Saving behaviour of some developing countries in southeast asia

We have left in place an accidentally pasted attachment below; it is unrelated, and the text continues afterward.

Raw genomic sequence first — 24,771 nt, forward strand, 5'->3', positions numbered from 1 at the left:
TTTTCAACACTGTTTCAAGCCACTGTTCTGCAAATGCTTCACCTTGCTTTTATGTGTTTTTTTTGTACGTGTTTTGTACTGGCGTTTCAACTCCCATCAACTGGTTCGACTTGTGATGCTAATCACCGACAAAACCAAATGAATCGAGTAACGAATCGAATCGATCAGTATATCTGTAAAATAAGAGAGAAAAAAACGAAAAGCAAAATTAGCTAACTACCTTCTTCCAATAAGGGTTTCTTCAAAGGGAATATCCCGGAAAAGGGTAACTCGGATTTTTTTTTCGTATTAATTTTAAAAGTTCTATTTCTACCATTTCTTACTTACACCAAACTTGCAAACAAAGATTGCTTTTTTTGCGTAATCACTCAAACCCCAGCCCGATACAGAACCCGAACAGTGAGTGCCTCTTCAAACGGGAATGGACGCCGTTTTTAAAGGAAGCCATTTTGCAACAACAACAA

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UNIVERSITY OF ECONOMICS HO CHI MINH CITY VIETNAM INSTITUTE OF SOCIAL STUDIES THE HAGUE THE NETHERLANDS VIETNAM - NETHERLANDS PROGRAMME FOR M.A IN DEVELOPMENT ECONOMICS VIETNAM ECONOMIC GROWTH AND SAVING ANALYSIS IN THE PERIOD 1989 - 2012 BY LE DUC ANH MASTER OF ARTS IN DEVELOPMENT ECONOMICS HO CHI MINH CITY, DECEMBER 2014 UNIVERSITY OF ECONOMICS INSTITUTE OF SOCIAL STUDIES HO CHI MINH CITY VIETNAM THE HAGUE THE NETHERLANDS VIETNAM - NETHERLANDS PROGRAMME FOR M.A IN DEVELOPMENT ECONOMICS VIETNAM ECONOMIC GROWTH AND SAVING ANALYSIS IN THE PERIOD 1989 - 2012 A thesis submitted in partial fulfilment of the requirements for the degree of MASTER OF ARTS IN DEVELOPMENT ECONOMICS By Le Duc Anh Academic Supervisor: Dr Dinh Cong Khai HO CHI MINH CITY, DECEMBER 2014 Acknowledgement Foremost, I would like to express my sincere gratitude to my supervisor Dr Dinh Cong Khai for the continuous support of my M.A study and research, for his patience, motivation, enthusiasm and immense knowledge His guidance helped me in all the time of research and writing of this thesis Besides my supervisor, I would like to thank VNP teaching staff for their encouragement, insightful comments, and hard questions Last but not the least, I would like to thank my family: my parents, my wife and my brothers for supporting me spiritually throughout my life OUTLINE Abstract Chapter 1: Introduction 1.1 Problem statement 1.2 Research objectives 1.3 Research questions 1.4 Methodology 1.5 Research scope 1.6 Structure of the study Chapter 2: Literature Review 2.1 Theoretical literature 2.2 Empirical literature 10 2.3 Conceptual framework 18 Chapter 3: Research Methodology 20 3.1 Data collection 20 3.2 Unit root test 21 3.3 Cointegration analysis 23 3.4 Granger causality analysis 24 Chapter 4: Empirical Analysis 26 4.1 Empirical evidence 26 4.1.1 Unit root test results 26 4.1.2 Cointegration test results 28 4.1.3 Granger causality test results 30 4.2 Discussion of findings 33 Chapter 5: Concluding Remarks 40 References Appendix LIST OF TABLES AND FIGURES Figures Figure 1: Relationship between saving and economic growth stated by Solow (1956) Figure 2: The grapth of LGDP, LGDS and LFDI series 26 Tables Table 1: The summary of the main empirical studies 13 Table 2: Unit root test of variables at level value 27 Table 3: Unit root test of variables at the first difference 28 Table 4: Results of ARDL bound test 29 Table 5: Estimated long run coefficients using the conditional ARDL(2, 0, 0) 30 Table 6: Results of VECM based on error terms taken from the conditional ARDL 31 Table 7: Results of diagnostic tests for equation 11 32 Table 8: Results of short-run Granger causality 33 Table 9: Average values of FDI, GDP and GDS in three stages 34 Table 10: Commercial bank network density 36 Table 11: Average percentage of rural population over total population in three stages 36 Table 12: Vietnam stock market in the period 2006 – 2012 37 LIST OF ABBREVIATIONS Abbreviation Meaning ADF Augmented Dickey-Fuller test AIC Akaike Information Criterion ARDL Autoregressive Distributed Lag ASEAN Association of Southeast Asian Nations ECT Error Correction Term FDI Foreign Direct Investment GDP Gross Domestic Product GDS Gross Domestic Saving LGDP Logarithm of Gross Domestic Product LGDS Logarithm of Gross Domestic Saving LFDI Logarithm of Foreign Direct Investment OLS Ordinary Least Squares PP Phillips-Perron test VECM Vector Error Correction Method WTO World Trade Organization VIETNAM ECONOMIC GROWTH AND SAVING ANALYSIS IN THE PERIOD 1989 – 2012 Abstract This paper employs Autoregressive-Distributed Lag model to detect the cointegrating vectors amongst three variables that are gross domestic saving per capita, gross domestic product per capita and foreign direct investment being stationary at the mixture of I(0) and I(1) in the period 1989 – 2012 The results not support for the hypothesis as Solow (1956) states in which domestic saving and foreign direct investment are sources for domestic investments, then push economic growth The long run relationship amongst these indicators is consistent with some recent empirical studies for the case of developing countries That is, the long run causal direction running from economic growth to domestic saving Additionally, foreign direct investment does not cause economic growth in both short and long run, but tends to reduce domestic saving in long run Furthermore, combining the estimated results with some statistical measurements of demographic change in total population and financial market development gives to us evidences in which financial market in Vietnam is still weak, thus does not strengthen the channel of domestic private saving accumulation, especially from huge amount of rural population FDI has increased annually, but it only takes a small percentage in GDP As a result, there is no evidence to support for the nexus from saving to growth GDS increasing annually is explained by a rise of GDP, and perhaps by some positive demographic change in total population Last but not the least, in long run FDI tends to reduce domestic saving due to ineffective channel of domestic capital accumulation, especially for Vietnam stock market Then, it casts doubts on an assumption of Solow about the positive nexus running from saving to growth, especially for developing countries Chapter 1: Introduction In this chapter, the study presents the reason of choosing this kind of research for the specific case of Vietnam to analyze the interaction amongst domestic saving, foreign direct investment and economic growth in the period 1989 – 2012 1.1 Problem statement The central assumption of the Solow’s (1956) growth model is a positive nexus between saving rate and economic growth in which saving rate plays a role of conditional factor to push growth This model implies some policy implications for a country to concentrate on increasing saving, thus economic growth will increase in response However, inversely if there is a possibility of negative impact, a country shall focus on removing barriers to growth instead of accumulating saving There are some robust empirical findings about the positive association between saving and growth Nevertheless, this correlation does not imply a causal direction amongst them, and then this controversy is still unsolved Moreover, the debate concerning with the priority of policy implication for these indicators is an important issue raised at the current macroeconomics, as stated by Schmidt-Hebbel et al (1996) Hence, determining the causal direction of saving-growth linkage is crucial, and has many implications for policy makers in developing countries At the notion of growth to saving, it has been supported by some empirical evidences of several recent studies analyzing in developing countries For instance, in the research by Ramesh (2006), he finds that in the group of low-middle income countries there is mostly the causal direction from growth to saving Furthermore, the study by Pradeep, Pravakar, and Ranjan (2008) also shows the empirical evidences from countries – Bangladesh, India, Pakistan, Srilanka and Nepal – there is a causal direction from growth to saving, however, only Bangladesh with bi-directional causality In an open economy, two capital sources contributing to domestic investment are domestic and foreign saving With foreign saving, it is represented by some forms of international capital inflows Theoretically, these inflows are assumed to be additive, or supplement domestic saving to increase an amount of investment, hence to push economic growth This hypothesis is seemingly relevant in some certain capital inflows, especially to foreign direct investment (noted as FDI) because this inflow is more stable than the other components of foreign saving in term of predictability and volatility (Taylor, 1997 and Lipsey, 1999 cited in Maite, Ana and Vicente, 2004) In the research composed by Matie, Ana and Vicente (2004), they analyze the role of FDI to the nexus between economic growth and domestic saving in Mexico and find that FDI causes both GDP and GDS positively, hence to reinforce the relationship between economic growth and domestic saving However, this hypothesis does not hold in the study by Ahmad, Marwan and Salim (2002) for the case of Malaysia, Thailand and Philippines They find foreign savings affecting domestic saving negatively in both short and long run Moreover, in long run the causal direction runs from foreign to domestic saving, but the inverse direction does not exist In the history, Latin America crisis happened in Mexico after the peso was devaluated by the authorities in 1994, then quickly spreading to several other countries in this region Consequently, a huge amount of capital outflow left these countries into shambles However, on the contrary to that of Latin America countries, East Asian economies were not seriously affected by the crisis Then, based on this fact, some economists conclude that Latin America countries were more sensitive to the shift of investor sentiments and the fluctuation of international capital outflows than Asian countries This difference relates to domestic saving rate in which the higher the domestic saving in a country is, therefore can reduce the international capital outflows’ influence through a crisis Furthermore, in this period, an increase of foreign investment in East Asian countries correlated with a huge decrease of domestic saving rate in Latin America countries In the mid of year 1997, the Asian crisis started from Thailand, then influenced to several other countries Based on this fact, it casts doubts on the economic notion held earlier through Latin America crisis by some economists The Asian economies’ currencies were devaluated sharply, then leading to a massive outflow of foreign capital at the end of year 1997 On the other hand, the experience was similar with the case of Latin America crisis The retreat of foreign capital emphasizes the necessity of more domestic financing seen as a complement to that decline in capital As dramatized by Latin America and Asian crisis, therefore, it is important to analyze the nexus between domestic and foreign saving because foreign capital could be withdrawn as easily as it enters, consequently a domestic economy could be left into shambles through a crisis In recent years, Vietnam’s economy has succeeded in the new stage of development after opening the economy in 1988 Especially, Vietnam has been a member of ASEAN since 1995, and WTO since 2007 Then, its economic growth has increased rapidly in the period 1989 – 2012 Tariffs and trade barriers have been reduced step by step amongst members in ASEAN and WTO, therefore, Vietnam’s trade balance has been improved as well From a poor country with per capita income only equals to 290 U.S dollars a year in 1989, Vietnam has reached to nearly 1000 U.S dollars a year in 2012 Moreover, domestic saving rate and foreign direct investment in Vietnam have also increased annually through this period In detail, its gross domestic saving has changed from 0.837 to 26.9 billion U.S dollars, and FDI has also moved from 0.01 to 4.7 billion U.S dollars, respectively in 1989 and 2012 (World Bank Indicators, 2012) Optimum lag-length selection based on AIC for equation Dependent Variable: DLFDI Method: Least Squares Date: 09/03/14 Time: 20:12 Sample (adjusted): 1992 2012 Included observations: 21 after adjustments Variable Coefficient Std Error t-Statistic Prob C LGDS(-1) LGDP(-1) LFDI(-1) DLGDS(-1) DLGDS(-2) DLGDP(-1) DLGDP(-2) DLFDI(-1) DLFDI(-2) 5.257945 0.581454 -0.135269 -0.369457 -0.078175 0.771442 4.418955 8.281550 0.128082 0.312346 3.312308 0.551122 0.951735 0.164284 0.395039 0.250704 6.964296 6.500569 0.206230 0.169907 1.587396 1.055037 -0.142129 -2.248890 -0.197892 3.077108 0.634516 1.273973 0.621062 1.838330 0.1407 0.3140 0.8895 0.0460 0.8467 0.0105 0.5387 0.2289 0.5472 0.0931 R-squared Adjusted R-squared S.E of regression Sum squared resid Log likelihood F-statistic Prob(F-statistic) 0.676193 0.411261 0.230009 0.581943 7.854293 2.552321 0.072698 Mean dependent var S.D dependent var Akaike info criterion Schwarz criterion Hannan-Quinn criter Durbin-Watson stat 0.082999 0.299766 0.204353 0.701745 0.312300 2.867991 Dependent Variable: DLFDI Method: Least Squares Date: 09/03/14 Time: 20:12 Sample (adjusted): 1992 2012 Included observations: 21 after adjustments Variable Coefficient Std Error t-Statistic Prob C LGDS(-1) LGDP(-1) LFDI(-1) DLGDS(-1) DLGDS(-2) DLGDP(-1) DLGDP(-2) DLFDI(-1) 2.686276 -0.103946 0.884778 -0.388055 0.433882 0.565684 1.144748 8.375941 0.276764 3.286620 0.444286 0.846446 0.179494 0.306640 0.245568 7.370036 7.115714 0.207667 0.817337 -0.233963 1.045287 -2.161932 1.414959 2.303575 0.155325 1.177105 1.332728 0.4297 0.8190 0.3165 0.0515 0.1825 0.0399 0.8791 0.2620 0.2074 R-squared Adjusted R-squared S.E of regression Sum squared resid 0.576712 0.294520 0.251782 0.760730 Mean dependent var S.D dependent var Akaike info criterion Schwarz criterion 0.082999 0.299766 0.377020 0.824673 Log likelihood F-statistic Prob(F-statistic) 5.041285 2.043689 0.127614 Hannan-Quinn criter Durbin-Watson stat 0.474172 2.724471 Dependent Variable: DLFDI Method: Least Squares Date: 09/03/14 Time: 20:12 Sample (adjusted): 1992 2012 Included observations: 21 after adjustments Variable Coefficient Std Error t-Statistic Prob C LGDS(-1) LGDP(-1) LFDI(-1) DLGDS(-1) DLGDS(-2) DLGDP(-1) DLFDI(-1) 2.734238 0.088998 0.440747 -0.294228 0.400482 0.470989 6.257795 0.261587 3.334748 0.419023 0.768897 0.163192 0.309819 0.235432 6.041581 0.210318 0.819923 0.212394 0.573220 -1.802952 1.292633 2.000528 1.035788 1.243770 0.4270 0.8351 0.5763 0.0946 0.2186 0.0668 0.3192 0.2355 R-squared Adjusted R-squared S.E of regression Sum squared resid Log likelihood F-statistic Prob(F-statistic) 0.527838 0.273596 0.255489 0.848567 3.893939 2.076128 0.121168 Mean dependent var S.D dependent var Akaike info criterion Schwarz criterion Hannan-Quinn criter Durbin-Watson stat 0.082999 0.299766 0.391053 0.788967 0.477411 2.963486 Dependent Variable: DLFDI Method: Least Squares Date: 09/03/14 Time: 20:13 Sample (adjusted): 1991 2012 Included observations: 22 after adjustments Variable Coefficient Std Error t-Statistic Prob C LGDS(-1) LGDP(-1) LFDI(-1) DLGDS(-1) DLGDP(-1) DLFDI(-1) 4.842817 0.267582 0.037154 -0.317840 0.321122 9.543777 0.247111 3.340500 0.388485 0.719168 0.155571 0.278419 5.957044 0.174060 1.449728 0.688782 0.051662 -2.043061 1.153375 1.602100 1.419689 0.1677 0.5015 0.9595 0.0590 0.2668 0.1300 0.1761 R-squared Adjusted R-squared S.E of regression Sum squared resid Log likelihood F-statistic Prob(F-statistic) 0.404979 0.166971 0.273892 1.125248 1.486777 1.701534 0.188730 Mean dependent var S.D dependent var Akaike info criterion Schwarz criterion Hannan-Quinn criter Durbin-Watson stat 0.097257 0.300088 0.501202 0.848352 0.582980 2.363185 A.3 Granger Causality Analysis A.3.1 Long run coefficient equation estimation in form of equation Dependent Variable: LGDS Method: Least Squares Date: 08/05/14 Time: 17:52 Sample (adjusted): 1991 2012 Included observations: 22 after adjustments Variable Coefficient Std Error t-Statistic Prob C LGDS(-1) LGDS(-2) LGDP LFDI -0.951677 0.333711 0.041683 1.056886 -0.123968 1.294507 0.103050 0.095930 0.191612 0.059244 -0.735165 3.238332 0.434518 5.515771 -2.092517 0.4723 0.0048 0.6694 0.0000 0.0517 R-squared Adjusted R-squared S.E of regression Sum squared resid Log likelihood F-statistic Prob(F-statistic) 0.974970 0.969081 0.108414 0.199812 20.49898 165.5475 0.000000 Mean dependent var S.D dependent var Akaike info criterion Schwarz criterion Hannan-Quinn criter Durbin-Watson stat 4.828157 0.616556 -1.408998 -1.161034 -1.350585 2.063561 Optimum lag-length selection based on AIC for equation Dependent Variable: LGDS Method: Least Squares Date: 09/03/14 Time: 21:18 Sample (adjusted): 1991 2012 Included observations: 22 after adjustments Variable Coefficient Std Error t-Statistic Prob C LGDS(-1) LGDS(-2) LGDP LGDP(-1) LGDP(-2) LFDI LFDI(-1) LFDI(-2) -1.338778 0.213865 0.028654 -2.369643 6.308413 -2.699361 -0.142467 -0.045145 0.059690 1.507274 0.223974 0.124162 3.219322 5.547556 3.119132 0.110007 0.148712 0.077590 -0.888212 0.954863 0.230776 -0.736069 1.137152 -0.865421 -1.295074 -0.303571 0.769303 0.3906 0.3571 0.8211 0.4748 0.2760 0.4025 0.2178 0.7663 0.4555 R-squared Adjusted R-squared S.E of regression Sum squared resid 0.978760 0.965690 0.114205 0.169557 Mean dependent var S.D dependent var Akaike info criterion Schwarz criterion 4.828157 0.616556 -1.209552 -0.763216 Log likelihood F-statistic Prob(F-statistic) 22.30507 74.88221 0.000000 Hannan-Quinn criter Durbin-Watson stat -1.104408 2.082214 Dependent Variable: LGDS Method: Least Squares Date: 09/03/14 Time: 21:19 Sample (adjusted): 1991 2012 Included observations: 22 after adjustments Variable Coefficient Std Error t-Statistic Prob C LGDS(-1) LGDS(-2) LGDP LGDP(-1) LGDP(-2) LFDI LFDI(-1) -0.973239 0.361077 -0.015383 -2.156144 6.159165 -2.902911 -0.172365 0.043904 1.409414 0.114681 0.108561 3.160237 5.462744 3.062249 0.101402 0.091992 -0.690527 3.148536 -0.141696 -0.682273 1.127486 -0.947967 -1.699818 0.477257 0.5012 0.0071 0.8893 0.5062 0.2785 0.3592 0.1113 0.6405 R-squared Adjusted R-squared S.E of regression Sum squared resid Log likelihood F-statistic Prob(F-statistic) 0.977793 0.966690 0.112528 0.177276 21.81536 88.06261 0.000000 Mean dependent var S.D dependent var Akaike info criterion Schwarz criterion Hannan-Quinn criter Durbin-Watson stat 4.828157 0.616556 -1.255942 -0.859199 -1.162481 2.258088 Dependent Variable: LGDS Method: Least Squares Date: 09/03/14 Time: 21:19 Sample (adjusted): 1991 2012 Included observations: 22 after adjustments Variable Coefficient Std Error t-Statistic Prob C LGDS(-1) LGDS(-2) LGDP LGDP(-1) LFDI LFDI(-1) -1.054291 0.358857 0.017258 -0.603240 1.611369 -0.152952 0.051972 1.402057 0.114269 0.102608 2.693369 2.603883 0.098976 0.091287 -0.751960 3.140463 0.168192 -0.223972 0.618833 -1.545337 0.569329 0.4637 0.0067 0.8687 0.8258 0.5453 0.1431 0.5776 R-squared Adjusted R-squared S.E of regression Sum squared resid Log likelihood F-statistic Prob(F-statistic) 0.976368 0.966915 0.112147 0.188655 21.13102 103.2879 0.000000 Mean dependent var S.D dependent var Akaike info criterion Schwarz criterion Hannan-Quinn criter Durbin-Watson stat 4.828157 0.616556 -1.284638 -0.937488 -1.202860 2.143463 Dependent Variable: LGDS Method: Least Squares Date: 09/03/14 Time: 21:19 Sample (adjusted): 1991 2012 Included observations: 22 after adjustments Variable Coefficient Std Error t-Statistic Prob C LGDS(-1) LGDS(-2) LGDP LGDP(-1) LFDI -0.834951 0.363877 0.024841 -0.915932 1.912897 -0.109992 1.319307 0.111496 0.099568 2.580483 2.495026 0.062684 -0.632871 3.263588 0.249490 -0.354946 0.766684 -1.754703 0.5358 0.0049 0.8062 0.7273 0.4544 0.0984 R-squared Adjusted R-squared S.E of regression Sum squared resid Log likelihood F-statistic Prob(F-statistic) 0.975857 0.968312 0.109753 0.192731 20.89585 129.3443 0.000000 Mean dependent var S.D dependent var Akaike info criterion Schwarz criterion Hannan-Quinn criter Durbin-Watson stat 4.828157 0.616556 -1.354168 -1.056611 -1.284073 2.121864 Dependent Variable: LGDS Method: Least Squares Date: 09/03/14 Time: 21:20 Sample (adjusted): 1991 2012 Included observations: 22 after adjustments Variable Coefficient Std Error t-Statistic Prob C LGDS(-1) LGDS(-2) LGDP LFDI -0.951677 0.333711 0.041683 1.056886 -0.123968 1.294507 0.103050 0.095930 0.191612 0.059244 -0.735165 3.238332 0.434518 5.515771 -2.092517 0.4723 0.0048 0.6694 0.0000 0.0517 R-squared Adjusted R-squared S.E of regression Sum squared resid Log likelihood F-statistic Prob(F-statistic) 0.974970 0.969081 0.108414 0.199812 20.49898 165.5475 0.000000 Mean dependent var S.D dependent var Akaike info criterion Schwarz criterion Hannan-Quinn criter Durbin-Watson stat 4.828157 0.616556 -1.408998 -1.161034 -1.350585 2.063561 A.3.2 VECM based on the error terms of the conditional ARDL(2, 0, 0) Dependent Variable: DLGDS Method: Least Squares Date: 08/05/14 Time: 17:54 Sample (adjusted): 1992 2012 Included observations: 21 after adjustments Variable Coefficient Std Error t-Statistic Prob C DLGDP DLFDI ECT(-1) 0.001472 2.068093 -0.104839 -0.706134 0.165790 3.052517 0.114398 0.323348 0.008879 0.677504 -0.916444 -2.183822 0.9930 0.5072 0.3723 0.0433 R-squared Adjusted R-squared S.E of regression Sum squared resid Log likelihood F-statistic Prob(F-statistic) 0.277102 0.149532 0.140489 0.335531 13.63621 2.172156 0.128800 Mean dependent var S.D dependent var Akaike info criterion Schwarz criterion Hannan-Quinn criter Durbin-Watson stat 0.108279 0.152340 -0.917734 -0.718777 -0.874555 1.499069 Wald Test: Equation: Untitled Test Statistic F-statistic Chi-square Value 4.769077 4.769077 df Probability (1, 17) 0.0433 0.0290 Value Std Err Null Hypothesis Summary: Normalized Restriction (= 0) C(4) Restrictions are linear in coefficients -0.706134 0.323348 Wald Test: Equation: Untitled Test Statistic F-statistic Chi-square Value 0.459012 0.459012 df Probability (1, 17) 0.5072 0.4981 Value Std Err 2.068093 3.052517 Null Hypothesis Summary: Normalized Restriction (= 0) C(2) Restrictions are linear in coefficients Wald Test: Equation: Untitled Test Statistic F-statistic Chi-square Value 0.839870 0.839870 df Probability (1, 17) 0.3723 0.3594 Value Std Err Null Hypothesis Summary: Normalized Restriction (= 0) C(3) Restrictions are linear in coefficients -0.104839 0.114398 A.3.3 Diagnostics tests of VECM Ramsey RESET Test: F-statistic Log likelihood ratio 0.394801 0.511886 Prob F(1,16) Prob Chi-Square(1) 0.5387 0.4743 Test Equation: Dependent Variable: DLGDS Method: Least Squares Date: 08/05/14 Time: 17:56 Sample: 1992 2012 Included observations: 21 Variable Coefficient Std Error t-Statistic Prob C DLGDP DLFDI ECT(-1) FITTED^2 0.018412 0.951269 -0.070442 -0.320143 2.386702 0.170961 3.580660 0.128713 0.696988 3.798474 0.107698 0.265669 -0.547277 -0.459324 0.628332 0.9156 0.7939 0.5917 0.6522 0.5387 R-squared Adjusted R-squared S.E of regression Sum squared resid Log likelihood F-statistic Prob(F-statistic) 0.294510 0.118138 0.143058 0.327451 13.89215 1.669820 0.205948 Mean dependent var S.D dependent var Akaike info criterion Schwarz criterion Hannan-Quinn criter Durbin-Watson stat 0.108279 0.152340 -0.846872 -0.598176 -0.792898 1.357751 Heteroskedasticity Test: White F-statistic Obs*R-squared Scaled explained SS 0.639758 2.130354 1.154204 Prob F(3,17) Prob Chi-Square(3) Prob Chi-Square(3) 0.5998 0.5458 0.7640 Test Equation: Dependent Variable: RESID^2 Method: Least Squares Date: 08/05/14 Time: 17:56 Sample: 1992 2012 Included observations: 21 Variable Coefficient Std Error t-Statistic Prob C DLGDP^2 DLFDI^2 ECT(-1)^2 0.005824 2.834862 -0.017715 0.326384 0.013438 4.022488 0.024542 0.339890 0.433395 0.704753 -0.721830 0.960264 0.6702 0.4905 0.4802 0.3504 R-squared Adjusted R-squared S.E of regression Sum squared resid Log likelihood F-statistic Prob(F-statistic) 0.101445 -0.057123 0.021646 0.007965 52.91296 0.639758 0.599782 Mean dependent var S.D dependent var Akaike info criterion Schwarz criterion Hannan-Quinn criter Durbin-Watson stat 0.015978 0.021053 -4.658377 -4.459420 -4.615198 1.318549 Breusch-Godfrey Serial Correlation LM Test: F-statistic Obs*R-squared 1.762745 3.996401 Prob F(2,15) Prob Chi-Square(2) 0.2053 0.1356 Test Equation: Dependent Variable: RESID Method: Least Squares Date: 08/05/14 Time: 17:56 Sample: 1992 2012 Included observations: 21 Presample missing value lagged residuals set to zero Variable Coefficient Std Error t-Statistic Prob C DLGDP DLFDI ECT(-1) RESID(-1) RESID(-2) 0.033104 -0.576611 -0.011823 -0.639362 0.613442 -0.381206 0.160102 2.941687 0.128708 0.549759 0.448616 0.262876 0.206766 -0.196014 -0.091856 -1.162984 1.367409 -1.450134 0.8390 0.8472 0.9280 0.2630 0.1916 0.1676 R-squared Adjusted R-squared S.E of regression Sum squared resid Log likelihood F-statistic Prob(F-statistic) 0.190305 -0.079594 0.134580 0.271678 15.85273 0.705098 0.628489 Mean dependent var S.D dependent var Akaike info criterion Schwarz criterion Hannan-Quinn criter Durbin-Watson stat 1.98E-18 0.129524 -0.938355 -0.639920 -0.873587 1.900160 Series: Residuals Sample 1992 2012 Observations 21 Mean Median Maximum Minimum Std Dev Skewness Kurtosis Jarque-Bera Probability 1.98e-18 0.012558 0.258575 -0.268860 0.129524 -0.147083 2.653490 0.180777 0.913576 -0.3 -0.2 -0.1 -0.0 0.1 0.2 0.3 12 -4 -8 -12 1996 1998 2000 2002 CUSUM 2004 2006 2008 5% Significance 2010 2012 1.6 1.2 0.8 0.4 0.0 -0.4 1996 1998 2000 2002 2004 CUSUM of Squares 2006 2008 2010 2012 5% Significance A.3.4 Short-run coefficient estimation Lag length criteria table VAR Lag Order Selection Criteria Endogenous variables: DLGDS DLGDP DLFDI Exogenous variables: C Date: 08/05/14 Time: 18:05 Sample: 1989 2012 Included observations: 20 Lag LogL LR FPE AIC SC HQ 71.24097 78.41364 82.74040 87.35824 NA* 11.47627 5.624783 4.617837 2.18e-07* 2.66e-07 4.59e-07 8.71e-07 -6.824097* -6.641364 -6.174040 -5.735824 -6.674738* -6.043925 -5.128521 -4.242225 -6.794941* -6.524738 -5.969944 -5.444258 * indicates lag order selected by the criterion LR: sequential modified LR test statistic (each test at 5% level) FPE: Final prediction error AIC: Akaike information criterion SC: Schwarz information criterion HQ: Hannan-Quinn information criterion In form of equation 12 with lag 0, but without ECT Dependent Variable: DLGDP Method: Least Squares Date: 08/05/14 Time: 18:06 Sample (adjusted): 1990 2012 Included observations: 23 after adjustments Variable Coefficient Std Error t-Statistic Prob C DLGDS DLFDI 0.054680 -0.004729 -0.004449 0.003103 0.009904 0.003257 17.62169 -0.477531 -1.366006 0.0000 0.6382 0.1871 R-squared Adjusted R-squared S.E of regression Sum squared resid Log likelihood F-statistic Prob(F-statistic) 0.085932 -0.005475 0.012195 0.002974 70.32701 0.940100 0.407181 Mean dependent var S.D dependent var Akaike info criterion Schwarz criterion Hannan-Quinn criter Durbin-Watson stat 0.052880 0.012161 -5.854523 -5.706415 -5.817274 0.773277 Wald Test: Equation: Untitled Test Statistic F-statistic Chi-square Value 0.228035 0.228035 df Probability (1, 20) 0.6382 0.6330 Value Std Err Null Hypothesis Summary: Normalized Restriction (= 0) C(2) Restrictions are linear in coefficients -0.004729 0.009904 Wald Test: Equation: Untitled Test Statistic F-statistic Chi-square Value df 1.865973 1.865973 Probability (1, 20) 0.1871 0.1719 Value Std Err Null Hypothesis Summary: Normalized Restriction (= 0) C(3) -0.004449 0.003257 Restriction are linear in coeffiecients In form of equation 13 with lag 0, but without ECT Dependent Variable: DLFDI Method: Least Squares Date: 08/05/14 Time: 18:11 Sample (adjusted): 1990 2012 Included observations: 23 after adjustments Variable Coefficient Std Error t-Statistic Prob C DLGDS DLGDP 1.386815 -0.828929 -19.18281 0.768105 0.627217 14.04299 1.805502 -1.321598 -1.366006 0.0861 0.2012 0.1871 R-squared Adjusted R-squared S.E of regression Sum squared resid Log likelihood F-statistic Prob(F-statistic) 0.149762 0.064738 0.800783 12.82508 -25.91853 1.761409 0.197427 Mean dependent var S.D dependent var Akaike info criterion Schwarz criterion Hannan-Quinn criter Durbin-Watson stat 0.258729 0.828034 2.514655 2.662763 2.551904 0.613484 Wald Test: Equation: Untitled Test Statistic F-statistic Chi-square Value 1.746622 1.746622 df Probability (1, 20) 0.2012 0.1863 Value Std Err Null Hypothesis Summary: Normalized Restriction (= 0) C(2) -0.828929 0.627217 Restrictions are linear in coefficients Wald Test: Equation: Untitled Test Statistic F-statistic Chi-square Value 1.865973 1.865973 df Probability (1, 20) 0.1871 0.1719 Value Std Err Null Hypothesis Summary: Normalized Restriction (= 0) C(3) Restrictions are linear in coefficients -19.18281 14.04299 C Vietnam Macroeconomic Data Year 1989 1990 1991 1992 1993 1994 1995 1996 1997 1998 1999 2000 2001 2002 2003 2004 2005 2006 2007 2008 2009 2010 2011 2012 PCGDS PCGDP FDI 12.93 292.19 0.01 10.03 301.31 0.55 31.20 313.45 0.82 45.35 334.55 1.10 55.04 355.35 1.74 60.96 380.32 3.22 73.97 409.83 2.53 75.56 440.99 3.13 94.67 469.56 2.89 106.35 489.06 2.27 125.06 504.78 1.90 128.32 531.86 1.59 151.54 557.68 1.62 140.81 586.09 1.72 140.28 619.29 1.69 132.52 658.03 1.75 212.93 699.49 1.95 234.27 740.04 2.23 203.88 784.25 5.72 187.33 819.88 6.74 229.12 855.07 5.27 247.47 900.49 5.40 242.55 946.80 4.56 303.16 985.98 4.70 GDP 18.93 19.89 21.08 22.90 24.75 26.94 29.51 32.26 34.89 36.90 38.66 41.29 43.85 46.62 49.83 53.59 57.63 61.65 66.05 69.79 73.56 78.28 83.17 87.53 GDS 0.84 0.66 2.10 3.10 3.83 4.32 5.33 5.53 7.03 8.02 9.58 9.96 11.91 11.20 11.29 10.79 17.54 19.52 17.17 15.95 19.71 21.51 21.31 26.91 MVA 2.40 2.25 2.37 2.70 2.96 3.23 3.67 4.17 4.70 5.18 5.60 6.25 6.96 7.77 8.67 9.61 10.85 12.30 13.82 15.17 15.59 16.90 18.76 19.84 AVA 5.98 6.04 6.17 6.60 6.82 7.05 7.38 7.71 8.04 8.33 8.76 9.17 9.46 9.85 10.22 10.68 11.12 11.55 12.00 12.57 12.81 13.23 13.76 14.13 IVA 4.85 4.96 5.35 6.03 6.79 7.70 8.75 10.01 11.28 12.22 13.15 14.48 15.72 16.86 18.44 20.27 21.98 23.58 25.31 26.36 27.94 29.94 31.94 33.77 RP 79.88 79.75 79.36 78.97 78.59 78.20 77.81 77.38 76.94 76.50 76.06 75.63 75.04 74.46 73.88 73.30 72.72 72.10 71.47 70.85 70.23 69.61 68.96 68.32 DR 43.39 43.12 42.86 42.61 42.33 41.97 41.52 40.97 40.32 39.59 38.81 38.00 37.16 36.30 35.43 34.56 33.69 32.83 31.99 31.22 30.56 30.03 29.66 29.42 PCGDS, PCGDP are per capita GDS and GDP respectively MVA, AVA and IVA are Manufacturing value added, Agricultural value added and Industrial value added series respectively (unit billion U.S dollars) FDI, GDP and GDS are measured in billion U.S dollars RP and DR are rural population and dependency ratio compared to total population Year Market capitalization of listed companies (% of GDP) Stocks traded, total value (% of GDP) Commercial bank branches (per 100,000) 2006 2007 2008 2009 2010 2011 2012 13.70 25.24 9.67 20.00 17.58 13.51 21.14 1.61 6.58 20.47 14.83 4.22 2.17 3.31 3.32 3.25 3.57 3.18 16.25 ... analyzing in developing countries For instance, in the research by Ramesh (2006), he finds that in the group of low-middle income countries there is mostly the causal direction from growth to saving. .. period, an increase of foreign investment in East Asian countries correlated with a huge decrease of domestic saving rate in Latin America countries In the mid of year 1997, the Asian crisis started... of saving- growth linkage is crucial, and has many implications for policy makers in developing countries At the notion of growth to saving, it has been supported by some empirical evidences of